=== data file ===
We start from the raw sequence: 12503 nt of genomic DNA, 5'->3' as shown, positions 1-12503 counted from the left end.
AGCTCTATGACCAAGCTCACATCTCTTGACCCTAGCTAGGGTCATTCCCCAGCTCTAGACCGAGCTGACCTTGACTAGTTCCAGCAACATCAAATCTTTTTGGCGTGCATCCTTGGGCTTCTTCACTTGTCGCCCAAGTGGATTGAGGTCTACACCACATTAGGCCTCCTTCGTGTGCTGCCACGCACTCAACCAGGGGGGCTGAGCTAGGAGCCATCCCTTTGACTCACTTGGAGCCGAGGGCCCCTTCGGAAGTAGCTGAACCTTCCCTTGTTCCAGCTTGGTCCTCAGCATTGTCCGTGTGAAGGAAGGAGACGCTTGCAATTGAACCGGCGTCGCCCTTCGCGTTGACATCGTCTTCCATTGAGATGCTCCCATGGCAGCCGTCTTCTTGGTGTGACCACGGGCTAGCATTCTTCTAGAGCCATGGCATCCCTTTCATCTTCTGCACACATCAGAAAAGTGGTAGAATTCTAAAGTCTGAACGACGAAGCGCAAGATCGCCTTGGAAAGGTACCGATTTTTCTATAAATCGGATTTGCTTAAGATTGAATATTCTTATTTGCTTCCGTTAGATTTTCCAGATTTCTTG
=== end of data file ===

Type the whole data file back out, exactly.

We start from the raw sequence: 12503 nt of genomic DNA, 5'->3' as shown, positions 1-12503 counted from the left end.
AGCTCTATGACCAAGCTCACATCTCTTGACCCTAGCTAGGGTCATTCCCCAGCTCTAGACCGAGCTGACCTTGACTAGTTCCAGCAACATCAAATCTTTTTGGCGTGCATCCTTGGGCTTCTTCACTTGTCGCCCAAGTGGATTGAGGTCTACACCACATTAGGCCTCCTTCGTGTGCTGCCACGCACTCAACCAGGGGGGCTGAGCTAGGAGCCATCCCTTTGACTCACTTGGAGCCGAGGGCCCCTTCGGAAGTAGCTGAACCTTCCCTTGTTCCAGCTTGGTCCTCAGCATTGTCCGTGTGAAGGAAGGAGACGCTTGCAATTGAACCGGCGTCGCCCTTCGCGTTGACATCGTCTTCCATTGAGATGCTCCCATGGCAGCCGTCTTCTTGGTGTGACCACGGGCTAGCATTCTTCTAGAGCCATGGCATCCCTTTCATCTTCTGCACACATCAGAAAAGTGGTAGAATTCTAAAGTCTGAACGACGAAGCGCAAGATCGCCTTGGAAAGGTACCGATTTTTCTATAAATCGGATTTGCTTAAGATTGAATATTCTTATTTGCTTCCGTTAGATTTTCCAGATTTCTTG